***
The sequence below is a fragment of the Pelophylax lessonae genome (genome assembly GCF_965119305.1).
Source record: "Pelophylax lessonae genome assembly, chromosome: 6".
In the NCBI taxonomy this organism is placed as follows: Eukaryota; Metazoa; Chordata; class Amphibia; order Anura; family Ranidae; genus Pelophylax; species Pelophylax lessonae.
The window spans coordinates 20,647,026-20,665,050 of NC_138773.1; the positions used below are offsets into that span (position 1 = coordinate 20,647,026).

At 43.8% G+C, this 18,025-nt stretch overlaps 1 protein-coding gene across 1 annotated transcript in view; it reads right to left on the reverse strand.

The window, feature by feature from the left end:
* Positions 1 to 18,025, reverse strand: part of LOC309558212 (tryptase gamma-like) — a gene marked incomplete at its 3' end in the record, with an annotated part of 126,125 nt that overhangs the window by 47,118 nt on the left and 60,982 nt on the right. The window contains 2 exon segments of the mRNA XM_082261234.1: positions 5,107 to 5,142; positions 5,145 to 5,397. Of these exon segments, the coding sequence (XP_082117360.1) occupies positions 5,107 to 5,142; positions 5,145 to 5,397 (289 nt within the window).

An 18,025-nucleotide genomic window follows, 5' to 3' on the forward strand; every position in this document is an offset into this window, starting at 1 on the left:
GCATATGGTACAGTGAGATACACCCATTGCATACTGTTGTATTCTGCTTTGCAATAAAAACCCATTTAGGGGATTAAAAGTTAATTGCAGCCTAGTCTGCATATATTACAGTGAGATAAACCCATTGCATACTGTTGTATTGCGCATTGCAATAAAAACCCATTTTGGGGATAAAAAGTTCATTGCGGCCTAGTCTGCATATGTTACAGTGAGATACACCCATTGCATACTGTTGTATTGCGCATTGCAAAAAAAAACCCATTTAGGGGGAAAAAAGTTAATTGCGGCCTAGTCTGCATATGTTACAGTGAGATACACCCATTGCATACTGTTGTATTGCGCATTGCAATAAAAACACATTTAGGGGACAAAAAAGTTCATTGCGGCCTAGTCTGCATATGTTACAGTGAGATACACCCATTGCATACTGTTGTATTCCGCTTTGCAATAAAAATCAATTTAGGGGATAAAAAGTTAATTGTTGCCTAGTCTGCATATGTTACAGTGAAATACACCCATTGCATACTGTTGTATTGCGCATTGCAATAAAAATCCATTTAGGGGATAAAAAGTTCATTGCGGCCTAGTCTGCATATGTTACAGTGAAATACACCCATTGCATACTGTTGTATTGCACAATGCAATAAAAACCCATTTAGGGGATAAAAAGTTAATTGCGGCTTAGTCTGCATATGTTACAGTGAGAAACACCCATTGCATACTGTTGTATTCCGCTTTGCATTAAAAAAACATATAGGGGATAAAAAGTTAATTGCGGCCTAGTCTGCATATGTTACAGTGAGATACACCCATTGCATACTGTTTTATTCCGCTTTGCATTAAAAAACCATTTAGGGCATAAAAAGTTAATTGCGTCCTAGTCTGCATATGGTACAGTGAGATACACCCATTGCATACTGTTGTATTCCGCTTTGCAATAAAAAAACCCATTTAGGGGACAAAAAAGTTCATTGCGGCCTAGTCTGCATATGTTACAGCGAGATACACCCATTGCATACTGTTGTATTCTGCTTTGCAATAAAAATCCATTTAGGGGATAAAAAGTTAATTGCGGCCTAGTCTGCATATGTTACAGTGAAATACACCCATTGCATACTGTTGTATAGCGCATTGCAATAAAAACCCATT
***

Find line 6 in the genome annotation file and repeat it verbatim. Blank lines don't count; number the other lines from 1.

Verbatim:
The window, feature by feature from the left end: